"We're really at the very beginning of this field," Martin said. Quality checks are being adjusted and many risks have not even been defined, he said. "There's going to have to be a much higher level of evidence required" before virtual reality is reimbursed in medicine.
Addressing another potential problem, Hong said she "absolutely" worries that practitioners could be overstimulated by such technologies. (Users of virtual reality games have reported feeling nauseated, for example.) Training should help, she said. Hong, a critical care anesthesiologist, became comfortable using the intubation tube over one weekend.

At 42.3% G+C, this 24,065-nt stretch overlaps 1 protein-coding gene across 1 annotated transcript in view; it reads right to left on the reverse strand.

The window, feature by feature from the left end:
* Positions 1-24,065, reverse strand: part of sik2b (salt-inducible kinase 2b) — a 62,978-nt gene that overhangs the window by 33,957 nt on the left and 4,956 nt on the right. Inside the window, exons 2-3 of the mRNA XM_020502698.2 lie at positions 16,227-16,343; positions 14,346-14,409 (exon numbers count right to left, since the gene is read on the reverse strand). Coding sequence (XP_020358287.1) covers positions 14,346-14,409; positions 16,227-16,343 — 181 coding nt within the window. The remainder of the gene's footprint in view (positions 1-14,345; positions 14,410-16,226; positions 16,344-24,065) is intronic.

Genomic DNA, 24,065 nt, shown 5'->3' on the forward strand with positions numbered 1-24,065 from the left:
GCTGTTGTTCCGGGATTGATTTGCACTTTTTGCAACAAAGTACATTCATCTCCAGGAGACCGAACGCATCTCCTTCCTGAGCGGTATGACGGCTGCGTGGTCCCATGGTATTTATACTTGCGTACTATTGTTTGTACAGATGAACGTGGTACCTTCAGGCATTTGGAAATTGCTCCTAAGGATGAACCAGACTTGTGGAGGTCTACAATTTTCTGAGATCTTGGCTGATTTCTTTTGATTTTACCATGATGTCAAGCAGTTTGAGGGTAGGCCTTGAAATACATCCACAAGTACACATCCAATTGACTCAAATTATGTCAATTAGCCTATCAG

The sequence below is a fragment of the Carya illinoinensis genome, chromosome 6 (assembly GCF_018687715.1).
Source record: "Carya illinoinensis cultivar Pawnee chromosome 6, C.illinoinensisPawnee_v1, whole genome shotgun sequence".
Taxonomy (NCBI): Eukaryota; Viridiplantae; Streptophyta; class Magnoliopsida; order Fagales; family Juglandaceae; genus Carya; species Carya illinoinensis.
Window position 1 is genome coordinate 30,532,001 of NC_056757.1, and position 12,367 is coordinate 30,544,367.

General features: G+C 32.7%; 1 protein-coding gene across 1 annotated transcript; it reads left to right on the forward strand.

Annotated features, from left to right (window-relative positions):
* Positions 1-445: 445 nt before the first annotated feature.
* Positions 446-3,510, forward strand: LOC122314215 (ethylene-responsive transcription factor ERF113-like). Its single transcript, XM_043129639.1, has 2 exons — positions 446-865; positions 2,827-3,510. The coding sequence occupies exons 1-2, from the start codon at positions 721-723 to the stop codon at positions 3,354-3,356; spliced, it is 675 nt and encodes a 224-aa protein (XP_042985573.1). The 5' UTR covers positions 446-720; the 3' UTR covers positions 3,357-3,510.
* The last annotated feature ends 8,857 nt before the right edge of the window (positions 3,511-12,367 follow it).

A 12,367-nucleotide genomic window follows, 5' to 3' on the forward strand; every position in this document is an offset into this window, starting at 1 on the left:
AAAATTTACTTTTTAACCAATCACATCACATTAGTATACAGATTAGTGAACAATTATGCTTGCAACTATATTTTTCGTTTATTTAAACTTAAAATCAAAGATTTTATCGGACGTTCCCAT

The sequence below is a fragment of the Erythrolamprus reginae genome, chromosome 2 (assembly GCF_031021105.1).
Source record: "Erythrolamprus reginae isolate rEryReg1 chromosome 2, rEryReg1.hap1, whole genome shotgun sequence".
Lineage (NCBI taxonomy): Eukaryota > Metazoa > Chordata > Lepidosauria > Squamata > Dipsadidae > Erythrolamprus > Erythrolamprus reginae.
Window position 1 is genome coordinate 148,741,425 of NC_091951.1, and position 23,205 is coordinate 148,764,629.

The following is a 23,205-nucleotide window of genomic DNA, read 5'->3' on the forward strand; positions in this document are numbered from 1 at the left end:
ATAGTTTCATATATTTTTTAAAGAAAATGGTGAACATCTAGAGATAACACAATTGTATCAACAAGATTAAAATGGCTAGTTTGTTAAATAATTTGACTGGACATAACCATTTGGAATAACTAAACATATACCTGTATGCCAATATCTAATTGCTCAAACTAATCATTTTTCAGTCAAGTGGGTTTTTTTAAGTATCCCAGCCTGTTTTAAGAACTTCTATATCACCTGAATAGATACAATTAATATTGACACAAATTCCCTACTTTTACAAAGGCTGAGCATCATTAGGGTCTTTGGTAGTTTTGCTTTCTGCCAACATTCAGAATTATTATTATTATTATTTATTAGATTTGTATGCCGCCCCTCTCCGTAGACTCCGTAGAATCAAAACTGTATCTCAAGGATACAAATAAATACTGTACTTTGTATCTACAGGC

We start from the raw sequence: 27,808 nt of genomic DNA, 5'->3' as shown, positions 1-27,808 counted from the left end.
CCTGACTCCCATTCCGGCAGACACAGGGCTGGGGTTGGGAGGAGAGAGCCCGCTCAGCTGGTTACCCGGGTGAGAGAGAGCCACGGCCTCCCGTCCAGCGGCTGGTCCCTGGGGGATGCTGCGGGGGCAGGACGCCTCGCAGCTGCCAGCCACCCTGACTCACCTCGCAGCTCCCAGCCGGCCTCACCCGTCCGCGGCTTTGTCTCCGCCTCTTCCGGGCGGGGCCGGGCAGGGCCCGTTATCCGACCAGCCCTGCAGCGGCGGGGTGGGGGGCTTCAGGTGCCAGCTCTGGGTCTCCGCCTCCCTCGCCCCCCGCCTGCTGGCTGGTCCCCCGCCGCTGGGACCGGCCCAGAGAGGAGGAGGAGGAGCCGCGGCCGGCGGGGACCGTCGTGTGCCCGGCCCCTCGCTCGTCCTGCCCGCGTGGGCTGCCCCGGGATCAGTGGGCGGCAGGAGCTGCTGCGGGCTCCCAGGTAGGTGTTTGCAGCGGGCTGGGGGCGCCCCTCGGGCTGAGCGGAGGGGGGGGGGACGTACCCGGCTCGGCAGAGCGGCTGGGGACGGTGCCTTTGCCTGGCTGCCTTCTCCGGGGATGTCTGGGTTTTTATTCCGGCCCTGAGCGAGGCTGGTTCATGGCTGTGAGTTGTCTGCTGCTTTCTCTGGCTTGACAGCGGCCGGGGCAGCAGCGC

Many augmented and virtual reality medical tools still need FDA approval, regulations and venture capital before becoming clinically available. Murthi said the Maryland group's augmented reality tools, for example, could be ready within a year, but companies are skittish and don't foresee enough return on their investment to dive in as aggressively as they are funding virtual reality in gaming.
"Within one year, it will be available in some format," Murthi said. "How it will take hold is harder to tell."